Push Back: Bonza Now Plans A September Start Date

Australian startup airline Bonza is pushing their still unconfirmed first flight date back to at least sometime in September. The airline had flagged the first flights in mid-2022. But Bonza still awaits its first plane and the all-important air operator’s certificate (AOC). While plenty of pundits reckon the airline will never take off, Bonza remains resolutely upbeat about its prospects.

Bonza knows when it’s first MAX is landing, but it isn’t yet saying when

In a letter to “all Aussie Travellers” just posted online, Bonza Chief Customer Officer Carly Povey updates how the startup is traveling. While the airline knows when its first plane will land in Australia, they declined to give a hard date, and questions from Simple Flying yielded a similar response.


“We’re getting closer to take-off, which means we’re getting clearer on potential start dates. Having this locked in is key to going on sale with our first wave of flights. One key input is that we now have confirmation of when our first aircraft will touch down on Aussie shores,” wrote Ms Povey. “This is slightly later than first expected but gives us the clarity we need to map out the in-country process that starts once they touch down. In short, we’re making good progress, and in the coming weeks, I will provide further updates.”

Bonza plans to start flying with four 737 MAX 8s and says it will double its fleet to eight MAXs within the first 12 months of operation. But before any of them can take off, Bonza will need its AOC. In a veiled reference, Ms Povey said Bonza is “progressing through the regulatory process.”

Bonza plans to have eight MAXs in the air within 12 months of first flights taking off. Photo: Bonza

Can the Bonza model work in Australia?

Industry insiders tell Simple Flying even the best prepared AOC application can take 12 months to wind its way through the Australian bureaucracy. Industry insiders also suggested Bonza was falling behind its planned mid-year launch when Bonza’s normally constant flow of press releases slowed in recent months.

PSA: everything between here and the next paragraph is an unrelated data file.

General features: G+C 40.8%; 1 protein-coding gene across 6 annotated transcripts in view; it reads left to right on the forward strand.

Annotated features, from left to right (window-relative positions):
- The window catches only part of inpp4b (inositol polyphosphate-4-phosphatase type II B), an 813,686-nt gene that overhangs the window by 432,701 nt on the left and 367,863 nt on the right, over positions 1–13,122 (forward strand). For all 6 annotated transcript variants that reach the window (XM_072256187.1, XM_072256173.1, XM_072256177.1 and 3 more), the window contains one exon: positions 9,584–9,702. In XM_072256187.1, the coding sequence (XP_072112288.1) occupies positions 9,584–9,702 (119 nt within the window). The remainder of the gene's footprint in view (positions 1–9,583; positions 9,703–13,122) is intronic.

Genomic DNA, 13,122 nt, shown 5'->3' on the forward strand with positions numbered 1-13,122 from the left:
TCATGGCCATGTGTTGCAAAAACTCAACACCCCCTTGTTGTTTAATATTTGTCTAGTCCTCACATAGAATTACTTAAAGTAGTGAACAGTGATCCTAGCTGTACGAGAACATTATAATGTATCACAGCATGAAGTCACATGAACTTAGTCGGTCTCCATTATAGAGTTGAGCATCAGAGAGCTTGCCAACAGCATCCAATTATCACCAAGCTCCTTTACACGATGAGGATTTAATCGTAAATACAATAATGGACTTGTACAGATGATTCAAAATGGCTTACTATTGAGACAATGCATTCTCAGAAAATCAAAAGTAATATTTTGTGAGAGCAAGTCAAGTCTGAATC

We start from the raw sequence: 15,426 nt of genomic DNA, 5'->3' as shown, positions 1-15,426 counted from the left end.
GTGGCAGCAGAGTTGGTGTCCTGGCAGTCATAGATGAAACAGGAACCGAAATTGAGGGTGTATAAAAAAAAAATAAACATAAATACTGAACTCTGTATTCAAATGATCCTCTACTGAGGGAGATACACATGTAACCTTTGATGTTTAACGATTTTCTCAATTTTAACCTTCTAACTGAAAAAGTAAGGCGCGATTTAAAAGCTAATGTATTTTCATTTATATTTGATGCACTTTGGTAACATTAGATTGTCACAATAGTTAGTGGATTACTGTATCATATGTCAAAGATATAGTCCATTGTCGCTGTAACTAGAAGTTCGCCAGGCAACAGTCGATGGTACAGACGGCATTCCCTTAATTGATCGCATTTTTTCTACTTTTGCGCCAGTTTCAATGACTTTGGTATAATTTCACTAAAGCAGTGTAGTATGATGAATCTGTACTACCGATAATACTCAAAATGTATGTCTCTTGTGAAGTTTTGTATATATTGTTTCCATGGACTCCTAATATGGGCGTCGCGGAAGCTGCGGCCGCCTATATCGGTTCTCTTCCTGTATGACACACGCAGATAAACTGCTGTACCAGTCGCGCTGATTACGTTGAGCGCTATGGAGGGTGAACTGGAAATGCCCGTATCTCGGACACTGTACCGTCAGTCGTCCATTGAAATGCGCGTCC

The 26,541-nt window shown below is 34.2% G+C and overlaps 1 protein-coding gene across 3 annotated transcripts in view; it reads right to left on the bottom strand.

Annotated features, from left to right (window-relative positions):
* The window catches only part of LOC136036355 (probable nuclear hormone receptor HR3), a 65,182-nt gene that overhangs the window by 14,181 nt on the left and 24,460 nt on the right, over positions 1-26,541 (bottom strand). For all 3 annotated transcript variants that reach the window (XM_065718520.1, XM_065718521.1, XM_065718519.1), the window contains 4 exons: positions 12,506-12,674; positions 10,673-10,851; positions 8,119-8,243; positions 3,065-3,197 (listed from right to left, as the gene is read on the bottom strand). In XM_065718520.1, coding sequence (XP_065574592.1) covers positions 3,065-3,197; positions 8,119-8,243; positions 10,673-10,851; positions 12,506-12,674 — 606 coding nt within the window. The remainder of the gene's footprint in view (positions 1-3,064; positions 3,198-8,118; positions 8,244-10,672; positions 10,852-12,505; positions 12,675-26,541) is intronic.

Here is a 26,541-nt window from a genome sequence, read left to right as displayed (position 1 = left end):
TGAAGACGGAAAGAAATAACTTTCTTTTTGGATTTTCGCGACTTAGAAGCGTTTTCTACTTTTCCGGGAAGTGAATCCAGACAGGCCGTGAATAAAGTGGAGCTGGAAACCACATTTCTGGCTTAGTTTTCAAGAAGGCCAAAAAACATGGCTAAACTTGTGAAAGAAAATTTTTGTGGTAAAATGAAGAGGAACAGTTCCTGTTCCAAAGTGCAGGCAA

Bonza’s focus on unserved and leisure-driven markets and competing on price rather than frequency has antecedents elsewhere – think Breeze, Flair, Ryanair, and easyJet. Bonza CEO Tim Jordan (who made a name for himself successfully launching Central Asia’s first low-cost carrier FlyArystan) has years of aviation experience, but many argue this model won’t work in Australia.

Bonza’s initial route map. Source: Bonza

Why certain airports found favor with Bonza

Bonza’s choice of routes and destinations certainly raised plenty of eyebrows when first announced earlier this year. But Simple Flying understands all the destination airports have given Bonza a holiday on landing fees, including their planned HQ, Sunshine Coast/Maroochydore Airport (MCY) in Queensland – which was key to Bonza selecting those airports. It perhaps also explains why obvious Bonza destinations like Ballina Byron (BNK), Hervey Bay (HVB), and the Gold Coast/Coolangatta (OOL) failed to make the cut.

Indeed, Maroochydore/Sunshine Coast Airport is really rolling out the welcome mat for Bonza. In addition to giving them land to build their HQ, MCY already has the Bonza signage up at the airport. That’s about as over-friendly as Bonza’s use of the faux Australian slang no one (other than them) uses.

Out and proud – Sunshine Coast Airport already has the Bonza signs up before the first planes have landed. Photo: Andrew Curran/Simple Flying

Further, there is an element of experimentation with many of Bonza’s routes. Informally, Simple Flying hears if routes don’t work out or airports implement excessive landing fees once the holiday period (believed to be 12 months) ends, Bonza will simply withdraw from the route. Given Bonza’s propensity to pick offbeat routes, there are plenty more experimental options out there. Tim Jordan just needs to find airports with paved runways big enough to take his MAX 8s and airport operators willing to waive fees.

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